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India Building is a commercial building with its principal entrance in Water Street, Liverpool, Merseyside, England. An office building, it used to contain an internal shopping arcade and the entrance to an underground station. It was built between 1924 and 1932, damaged by a bomb in 1941, and later restored to its original condition under the supervision of one of its original architects. The building, its design influenced by the Italian Renaissance and incorporating features of the American Beaux-Arts style.
The building occupies a whole block, and is surrounded by Water Street, Brunswick Street, Fenwick Street, and Drury Lane. It has nine storeys, a mezzanine, a basement and a sub-basement. The building is constructed on a steel frame and is clad in Portland stone. It is roofed in green Lombardic tiles.

India Buildings was built between 1924 and 1932. The competition for its design was won in 1923 by Arnold Thornely and Herbert J. Rowse, the assessor being Giles Gilbert Scott. It was built as a speculative venture by the shipping firm of Richard Durning Holt and Alfred Holt and Company (the Blue Funnel Line) partly for its own use, and partly for letting offices to other businesses. It was built by Dove Brothers of Islington, its steelwork being made and erected by Dorman Long of Middlesbrough.

The cost of the building was £1.25 million. 
The building replaced an older one on the site known as "India Building's", built in the 1830s for George Holt, the father of Alfred.

The new building was constructed in two stages, the first stage being alongside the earlier building, and the second stage demolishing and replacing it.  

The two stages straddled the former Chorley Street. Before the design was approved, Liverpool Corporation stipulated that an arcade of shops should run through the centre of the building on the route of the street, and this was incorporated into the design.

The original occupants included Lloyds Bank, a Post Office, commercial and insurance companies, solicitors, and government offices. Alfred Holt and Company occupied most of the sixth, seventh and eighth floors. Also in the building were a public hall and a constitutional club. India Building was badly damaged by bombing in 1941, and was later restored to its original condition under the supervision of Herbert J. Rowse.


India Building was designated as a Grade II listed building on 14 March 1975. Following a campaign by the Twentieth Century Society, its designation was raised to Grade II* on 5 November 2013.  One of the reasons given for this elevation in status is its transatlantic influence, reflecting Liverpool's historic links with the United States, stating that it "emulates the most impressive early 20th-century commercial buildings of the US", particularly those in New York.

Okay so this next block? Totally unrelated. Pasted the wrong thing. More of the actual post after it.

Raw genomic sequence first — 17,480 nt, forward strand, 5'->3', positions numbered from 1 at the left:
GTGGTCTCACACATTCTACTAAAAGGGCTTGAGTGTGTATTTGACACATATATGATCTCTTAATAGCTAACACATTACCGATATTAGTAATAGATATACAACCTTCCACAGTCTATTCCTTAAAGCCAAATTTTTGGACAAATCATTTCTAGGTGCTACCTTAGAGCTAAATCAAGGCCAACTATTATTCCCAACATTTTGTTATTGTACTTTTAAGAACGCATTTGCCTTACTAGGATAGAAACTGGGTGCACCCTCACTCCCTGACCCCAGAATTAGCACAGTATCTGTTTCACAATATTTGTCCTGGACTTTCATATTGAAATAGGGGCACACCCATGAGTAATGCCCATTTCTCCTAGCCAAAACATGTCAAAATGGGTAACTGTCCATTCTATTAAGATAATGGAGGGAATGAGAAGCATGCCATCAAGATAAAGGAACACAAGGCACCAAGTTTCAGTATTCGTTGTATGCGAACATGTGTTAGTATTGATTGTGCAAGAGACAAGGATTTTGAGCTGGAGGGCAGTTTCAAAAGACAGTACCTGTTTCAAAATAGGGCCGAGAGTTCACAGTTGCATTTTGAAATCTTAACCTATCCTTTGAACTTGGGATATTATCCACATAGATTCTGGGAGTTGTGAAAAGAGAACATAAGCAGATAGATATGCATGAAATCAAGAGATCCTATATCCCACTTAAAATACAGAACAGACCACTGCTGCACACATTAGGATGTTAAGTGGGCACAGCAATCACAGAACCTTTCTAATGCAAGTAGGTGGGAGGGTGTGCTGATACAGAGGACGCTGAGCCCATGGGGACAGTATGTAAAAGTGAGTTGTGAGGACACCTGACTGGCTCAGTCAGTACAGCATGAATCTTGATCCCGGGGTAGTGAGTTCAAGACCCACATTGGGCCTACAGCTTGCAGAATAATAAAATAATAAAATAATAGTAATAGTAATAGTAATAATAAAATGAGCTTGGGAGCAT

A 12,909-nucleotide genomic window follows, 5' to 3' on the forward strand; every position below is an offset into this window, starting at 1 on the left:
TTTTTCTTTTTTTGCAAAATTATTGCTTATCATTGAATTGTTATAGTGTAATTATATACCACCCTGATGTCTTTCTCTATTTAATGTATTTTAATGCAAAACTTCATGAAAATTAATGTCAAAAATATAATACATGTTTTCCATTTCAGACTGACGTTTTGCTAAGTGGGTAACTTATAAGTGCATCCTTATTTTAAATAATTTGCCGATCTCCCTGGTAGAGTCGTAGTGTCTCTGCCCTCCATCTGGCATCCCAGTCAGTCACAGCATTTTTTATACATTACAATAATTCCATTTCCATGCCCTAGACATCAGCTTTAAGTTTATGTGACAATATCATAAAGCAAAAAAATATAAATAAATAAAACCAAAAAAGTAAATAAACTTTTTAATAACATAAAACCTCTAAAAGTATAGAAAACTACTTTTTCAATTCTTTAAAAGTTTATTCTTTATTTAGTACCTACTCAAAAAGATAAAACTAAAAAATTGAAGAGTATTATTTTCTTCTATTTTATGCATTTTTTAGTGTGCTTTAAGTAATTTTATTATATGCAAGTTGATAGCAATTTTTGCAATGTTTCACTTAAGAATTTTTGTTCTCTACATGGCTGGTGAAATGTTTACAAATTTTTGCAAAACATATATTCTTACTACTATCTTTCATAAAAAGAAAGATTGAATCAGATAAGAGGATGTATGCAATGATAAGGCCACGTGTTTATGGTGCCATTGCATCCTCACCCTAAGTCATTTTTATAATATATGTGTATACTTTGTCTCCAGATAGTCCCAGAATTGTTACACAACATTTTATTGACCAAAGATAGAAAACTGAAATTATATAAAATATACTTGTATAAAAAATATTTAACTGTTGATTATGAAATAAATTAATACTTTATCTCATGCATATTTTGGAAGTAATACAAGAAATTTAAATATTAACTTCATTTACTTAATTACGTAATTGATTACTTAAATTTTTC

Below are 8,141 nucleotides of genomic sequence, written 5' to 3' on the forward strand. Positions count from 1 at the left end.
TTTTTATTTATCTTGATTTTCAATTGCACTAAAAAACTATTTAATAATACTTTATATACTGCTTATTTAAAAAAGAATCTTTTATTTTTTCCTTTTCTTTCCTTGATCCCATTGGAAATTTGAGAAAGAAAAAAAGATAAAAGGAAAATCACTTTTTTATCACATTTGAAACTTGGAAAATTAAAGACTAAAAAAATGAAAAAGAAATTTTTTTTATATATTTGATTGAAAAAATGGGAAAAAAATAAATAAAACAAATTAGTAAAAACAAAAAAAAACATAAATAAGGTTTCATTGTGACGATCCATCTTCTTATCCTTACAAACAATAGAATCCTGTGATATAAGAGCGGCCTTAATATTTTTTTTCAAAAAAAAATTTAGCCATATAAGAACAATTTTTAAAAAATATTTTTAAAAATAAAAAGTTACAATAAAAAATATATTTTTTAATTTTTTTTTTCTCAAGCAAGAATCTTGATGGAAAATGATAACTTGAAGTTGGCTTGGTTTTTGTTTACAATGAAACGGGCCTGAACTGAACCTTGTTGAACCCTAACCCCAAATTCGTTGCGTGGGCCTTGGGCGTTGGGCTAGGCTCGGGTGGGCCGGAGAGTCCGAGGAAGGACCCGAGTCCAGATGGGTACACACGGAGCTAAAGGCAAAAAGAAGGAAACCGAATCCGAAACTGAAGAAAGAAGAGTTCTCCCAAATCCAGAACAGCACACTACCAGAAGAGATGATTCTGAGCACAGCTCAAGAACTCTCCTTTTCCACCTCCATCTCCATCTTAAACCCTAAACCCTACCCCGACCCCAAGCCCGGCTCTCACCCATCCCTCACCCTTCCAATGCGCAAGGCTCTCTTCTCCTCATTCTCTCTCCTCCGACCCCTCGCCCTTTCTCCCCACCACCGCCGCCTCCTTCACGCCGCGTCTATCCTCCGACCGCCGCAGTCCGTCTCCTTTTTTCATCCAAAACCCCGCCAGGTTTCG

Other reasons include its architectural interest, including influences from the Italian Renaissance and the American Beaux-Arts movement, and the eminence of its architects. Also noted are its planning interest, in that it follows the United States grid system of town planning, the high quality of its internal finishes, its degree of survival with its major elements having been retained, and its group value with the nearby listed buildings.

The entrances in Water Street and Brunswick Street lead into foyers. Each foyer has three painted and coffered saucer domes in the ceiling, supported by fluted Ionic columns in Travertine marble.

There are doors to two lifts on each side. The shopping arcade has Travertine walls and floors, and a coffered barrel-vaulted ceiling with pendant lights.  Along the sides of the arcade are shops with decorative bronze fronts. Elsewhere on the ground floor are larger areas originally occupied by the bank, the Post Office and the public hall. The upper floors contain offices, some of which have retained their original layout, while others have been altered.



Water Street was originally called - Bonk Street (it ran up the "bonk" in Lancashire dialact, the bonk of the river i.e. the bank), eventually became Bank Street and then Water Street.
It’s one of Liverpool’s oldest streets and it was the main approach from the river, at the foot of which travellers landed on the sandy seashore of the town, from the monks’ ferry at Birkenhead, or from Ireland. Later, the Talbot, a coaching in, crowned the top of the slope where the Bank of Liverpool was later to replace it. On either sides, little lanes and alleys, forerunners of the town’s notorious courts, ran between wretched houses alongside butchers’ shambles.
At the foot of the street, guarding the place of embarkation, lay the strong thick walls of the tower, built initially as the residence of the powerful Stanley family but converted after 1413 into a place of strength.

The Stanleys were also Lords of Man, a title granted after the battle of Shrewsbury where as Shakespeare’s Richard III tells us, Stanley’s troops switched sides at the last minute.

The tower protected the Lord and his retinues, they came and went by sea. During the Royalist seige of Liverpool by Prince Rupert, the tower was used as the parliamentary headquarters and later as a prison for French captives during the Napoleonic wars, by which time it was "so ill suited and disorganised that debtors mixed with criminals in the grossest and most wretched conditions, and gaol fever was rarely absent". It was finally demolished in 1820 and a set of new offices - the Tower Buildings - erected in its place.

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